“Income per Capita”

 > Explanatory Article by Marios Kyriakou, MSc Economics


About the author: Marios Kyriakou has a bachelor’s degree in Economics from the University of Cyprus and a master’s degree in Economics from the University of Warwick. He is also a holder of CySEC’s Advanced Certificate in Financial Services Legal Framework and a professional in Online Trading, Forex and CFDs with more than 7 years of experience.

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<Last updated 12.04.2020>

Dear reader,

Hi! If you are interested in Economics, I’ve prepared the below that involves primary economic indicators. You should take a look at this short article in which I explain what is Per Capita Income, also known as income per person.

All should be interested in observing the changes in economic indicators. These indicators a measures/metrics such as

> the National Income. The money value of all the goods and services produced in a country during a financial year.

> the rate with which prices increase. (Inflation).

> the percentage of people who are not working. (Unemployment Rate)

All the above are data, information that is available to anyone for free. They describe the course of the economy and are used to predict its future movements and progress.  All these are macroeconomic data (used to examine the economy as a whole). These data are studied in Macroeconomics.

We are going to examine how production is calculated for a specific period: domestic product, domestic income, domestic expenditure. All important economic indicators such as Gross Domestic Product (GDP), Income Rate, Unemployment Rate, Consumer Price Index (CPI) etc. are changing with time.

The aim of the Statistical Service of Cyprus (CYSTAT) is to provide reliable and up-to-date statistical information. Example screenshot from the Cypriot competent authority’s website below:

Every transaction for exchange/trade reasons has a buyer and a seller. The seller will receive an amount of money, income, and for the buyer, that money is an equal amount of expenditure needed to acquire the goods. It’s an identity that always holds. The buyer is doing an expenditure which is actually income for the other entity.

Per Capita Income is the mean income of the people in a country, or city. It is calculated by taking a measure of all sources of income in the aggregate (such as GDP or Gross national income) and dividing it by the total population.

Per Capita Income = GDP / Population (number of people/ all permanent residents)

This gives us an understanding of how much income each person should have. However distribution of income is totally different, some people are rich and many people are poor in most cases. In addition, since we divide it by the TOTAL Population, we take into account also the people who don’t participate in the production process and should not have income. Since is an average measure, the distribution of income is hidden.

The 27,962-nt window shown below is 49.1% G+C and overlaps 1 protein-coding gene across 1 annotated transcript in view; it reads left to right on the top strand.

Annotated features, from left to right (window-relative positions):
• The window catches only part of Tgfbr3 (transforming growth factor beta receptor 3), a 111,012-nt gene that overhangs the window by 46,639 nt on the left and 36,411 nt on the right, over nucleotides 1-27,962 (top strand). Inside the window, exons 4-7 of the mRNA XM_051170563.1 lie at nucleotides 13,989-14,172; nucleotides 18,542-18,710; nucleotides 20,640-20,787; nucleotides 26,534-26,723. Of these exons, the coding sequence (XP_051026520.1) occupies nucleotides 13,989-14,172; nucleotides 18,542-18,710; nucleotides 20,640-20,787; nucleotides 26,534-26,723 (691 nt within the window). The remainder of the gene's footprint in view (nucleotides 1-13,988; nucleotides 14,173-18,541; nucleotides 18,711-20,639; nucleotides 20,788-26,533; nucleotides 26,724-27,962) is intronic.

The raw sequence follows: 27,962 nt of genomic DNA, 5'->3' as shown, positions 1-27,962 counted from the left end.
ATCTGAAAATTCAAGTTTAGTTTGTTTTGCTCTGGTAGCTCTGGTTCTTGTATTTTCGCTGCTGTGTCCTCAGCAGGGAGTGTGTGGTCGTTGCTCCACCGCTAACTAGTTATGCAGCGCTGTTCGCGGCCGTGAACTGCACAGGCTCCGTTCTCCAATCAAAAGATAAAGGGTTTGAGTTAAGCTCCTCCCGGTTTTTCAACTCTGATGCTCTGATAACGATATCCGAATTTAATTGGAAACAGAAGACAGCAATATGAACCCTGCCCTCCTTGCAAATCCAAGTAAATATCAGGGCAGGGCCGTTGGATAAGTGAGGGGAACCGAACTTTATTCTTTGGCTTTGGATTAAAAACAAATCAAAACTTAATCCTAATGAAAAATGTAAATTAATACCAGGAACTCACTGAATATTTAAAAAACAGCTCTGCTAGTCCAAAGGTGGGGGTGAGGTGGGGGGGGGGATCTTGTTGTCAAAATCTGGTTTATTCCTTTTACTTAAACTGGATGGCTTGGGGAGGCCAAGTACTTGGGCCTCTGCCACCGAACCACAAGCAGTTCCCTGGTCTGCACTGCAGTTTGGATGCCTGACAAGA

The unequal distribution of household, or individual, income across the various participants in an economy is called Income Inequality.

i.e. GDP = 10,000,000 EUR, Population: 1000  > Income per Capita = 10,000 EUR

> Income Equality Example : 80% of the population earn 80% of Income. (800 people earn 8,000,000 EUR)

> Income Inequality Example: 80% of the population earn only 20% of income. (800 people earn 2,000,000 EUR)

Higher GDP indicates that the country is increasing the amount of production that is taking place in the economy and the citizens have a higher income and hence they are spending more, thus higher standard of living. However, this just tells us how production grew, not if all people are able to satisfy their needs and wants.


 

“I hope I am clear on this one. If not, contact us on social media and we will do our best to help you.

Thank you for reading my articles and watching my videos.”

Marios Kyriakou

References:
Ιωάννου-Σεργίου Μ., Μάτση Μ., Σάββα Ν., Σταύρου-Παπαδοπούλου Λ., Οικονομικά Α’ Λυκείου, Α΄ Έκδοση 2016. Υπηρεσία Ανάπτυξης Προγραμμάτων, Κύπρος.
Βλαδιμήρου-Παναγιώτου Β. και Κουζαλή-Σωτηρίου Ε., Οικονομικά Β’ Λυκείου, Κύπρος, Α΄ Έκδοση 2016.  Υπηρεσία Ανάπτυξης Προγραμμάτων, Κύπρος.
Βλαδιμήρου-Παναγιώτου Β. και Κουζαλή-Σωτηρίου Ε., Οικονομικά Γ’ Λυκείου, Κύπρος, Α΄ Έκδοση 2017.  Υπηρεσία Ανάπτυξης Προγραμμάτων, Κύπρος.
Besanko, David Braeutigam, Ronald R. Gibbs, Michael, 2011, Microeconomics, Hoboken: John Wiley, 4th ed,
International student version
Frank, Robert H., 2010, Microeconomics and Behavior, New York: McGraw-Hill Irwin, 8th ed.
Estrin, Saul Laidler, David E. W. Dietrich, Michael ., 2008, Microeconomics, Harlow: FT/ Prentice Hall, 5th ed.

Disclaimer: This article is intended for educational purposes only and does not replace independent professional judgement. Its purpose is to act as a complementary educational service to society, promoting personal development and social, economic and cultural progress of citizens. While this content has been prepared in good faith, no representation or warranty, express or implied, is or will be made and no responsibility or liability is or will be accepted by the creator to the accuracy or completeness of the information presented or any other written or oral information made available to any interested party and any such liability is expressly disclaimed.

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